Criminal Justice Debt and the Return of Debtors' Prisons

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Most people believe that debtors' prisons are a relic from English history; however, a new form of debtors' prisons exists for Americans. In his novels, Charles Dickens described the conditions and struggles inmates faced in pre-twentieth century England because they could not pay their debts. The prisons, often operated by private individuals on behalf of the government, charged inmates for services provided, which trapped inmates for long periods as their debts continued to grow during their incarceration. Although legislation in both America and England would end formal debtors' prisons in the nineteenth century, a new form of debtors' prisons has emerged in the United States. These modern-day debtors' prisons exist for defendants who are unable to pay ever-increasing criminal justice debt. Just as the debtors in traditional debtors' prisons faced ever-increasing fees, defendants in the criminal justice system face fees at every stage of the criminal justice process, including pre-trial, sentencing, incarceration, and supervision. These include fees for services from private companies that have contracted with the government and charge substantially above-market rates. Often the fees assessed are more than the fines associated with the underlying criminal offenses. Moreover, individuals unable to pay initial fees and fines may face “poverty penalties” in the form of interest, late fees, and collection charges, putting them in a never-ending cycle of debt. This chapter compares the traditional debtors' prisons to modern-day debtors' practices and evaluates reforms to combat the resurgence of debtors' prisons.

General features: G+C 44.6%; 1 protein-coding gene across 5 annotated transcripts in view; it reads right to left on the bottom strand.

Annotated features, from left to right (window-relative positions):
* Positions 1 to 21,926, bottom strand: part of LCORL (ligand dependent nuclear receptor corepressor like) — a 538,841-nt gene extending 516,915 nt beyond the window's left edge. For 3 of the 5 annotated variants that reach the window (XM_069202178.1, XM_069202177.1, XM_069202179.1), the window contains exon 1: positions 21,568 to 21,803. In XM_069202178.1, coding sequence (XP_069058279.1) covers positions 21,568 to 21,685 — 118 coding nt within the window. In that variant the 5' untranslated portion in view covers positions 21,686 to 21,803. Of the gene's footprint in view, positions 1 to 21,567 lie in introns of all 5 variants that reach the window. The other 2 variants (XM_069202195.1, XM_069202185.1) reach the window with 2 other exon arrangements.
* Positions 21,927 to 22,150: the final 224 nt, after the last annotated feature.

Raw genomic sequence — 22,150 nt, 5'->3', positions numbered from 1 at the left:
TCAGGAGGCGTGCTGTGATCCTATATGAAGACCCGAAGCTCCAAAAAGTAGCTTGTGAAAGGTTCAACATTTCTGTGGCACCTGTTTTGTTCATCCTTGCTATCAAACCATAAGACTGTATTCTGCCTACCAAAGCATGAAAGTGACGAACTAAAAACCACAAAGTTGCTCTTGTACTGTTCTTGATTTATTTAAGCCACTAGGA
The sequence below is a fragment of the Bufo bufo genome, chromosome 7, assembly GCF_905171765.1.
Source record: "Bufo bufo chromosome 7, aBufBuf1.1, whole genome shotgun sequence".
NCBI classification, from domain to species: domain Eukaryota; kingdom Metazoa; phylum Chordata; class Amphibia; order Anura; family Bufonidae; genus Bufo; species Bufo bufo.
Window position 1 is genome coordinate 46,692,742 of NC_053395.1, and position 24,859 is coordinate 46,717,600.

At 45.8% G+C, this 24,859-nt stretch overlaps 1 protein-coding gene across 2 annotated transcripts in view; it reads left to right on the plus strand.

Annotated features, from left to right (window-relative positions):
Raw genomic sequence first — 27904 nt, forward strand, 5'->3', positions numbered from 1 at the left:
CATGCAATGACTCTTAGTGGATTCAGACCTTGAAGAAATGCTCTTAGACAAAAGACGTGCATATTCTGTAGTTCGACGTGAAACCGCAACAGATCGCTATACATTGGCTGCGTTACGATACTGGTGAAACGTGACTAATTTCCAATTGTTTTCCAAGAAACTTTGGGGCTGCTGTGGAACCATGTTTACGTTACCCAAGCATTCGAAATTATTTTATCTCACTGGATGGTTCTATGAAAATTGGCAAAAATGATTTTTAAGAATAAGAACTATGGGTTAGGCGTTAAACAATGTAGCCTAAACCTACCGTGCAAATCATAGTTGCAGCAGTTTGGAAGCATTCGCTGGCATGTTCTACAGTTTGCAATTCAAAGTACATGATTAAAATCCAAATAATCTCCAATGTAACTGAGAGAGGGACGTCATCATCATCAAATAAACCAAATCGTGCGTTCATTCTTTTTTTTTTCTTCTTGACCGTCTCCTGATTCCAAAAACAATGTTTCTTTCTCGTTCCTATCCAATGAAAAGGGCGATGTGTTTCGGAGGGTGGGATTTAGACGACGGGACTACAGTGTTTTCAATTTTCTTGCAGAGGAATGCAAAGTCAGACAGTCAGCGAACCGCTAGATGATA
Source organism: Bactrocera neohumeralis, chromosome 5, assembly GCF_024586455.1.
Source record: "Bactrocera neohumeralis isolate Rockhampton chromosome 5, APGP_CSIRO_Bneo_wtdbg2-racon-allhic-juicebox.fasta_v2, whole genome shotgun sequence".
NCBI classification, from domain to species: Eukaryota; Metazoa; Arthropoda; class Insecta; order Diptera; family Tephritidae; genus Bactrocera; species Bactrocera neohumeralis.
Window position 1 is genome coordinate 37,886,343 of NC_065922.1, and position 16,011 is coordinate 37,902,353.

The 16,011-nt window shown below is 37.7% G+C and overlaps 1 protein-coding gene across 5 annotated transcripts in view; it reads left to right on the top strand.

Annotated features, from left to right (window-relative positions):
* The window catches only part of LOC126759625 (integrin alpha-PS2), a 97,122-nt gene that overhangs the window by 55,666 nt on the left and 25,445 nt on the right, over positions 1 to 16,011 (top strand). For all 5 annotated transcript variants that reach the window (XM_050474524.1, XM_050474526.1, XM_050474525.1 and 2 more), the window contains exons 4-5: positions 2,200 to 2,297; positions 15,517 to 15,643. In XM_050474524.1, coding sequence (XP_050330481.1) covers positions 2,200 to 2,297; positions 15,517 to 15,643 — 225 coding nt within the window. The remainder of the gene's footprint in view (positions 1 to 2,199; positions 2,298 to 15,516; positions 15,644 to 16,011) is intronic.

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Saul Schwartz

Book Title

Oppressed by Debt: Government and the Justice System as a Creditor of the Poor

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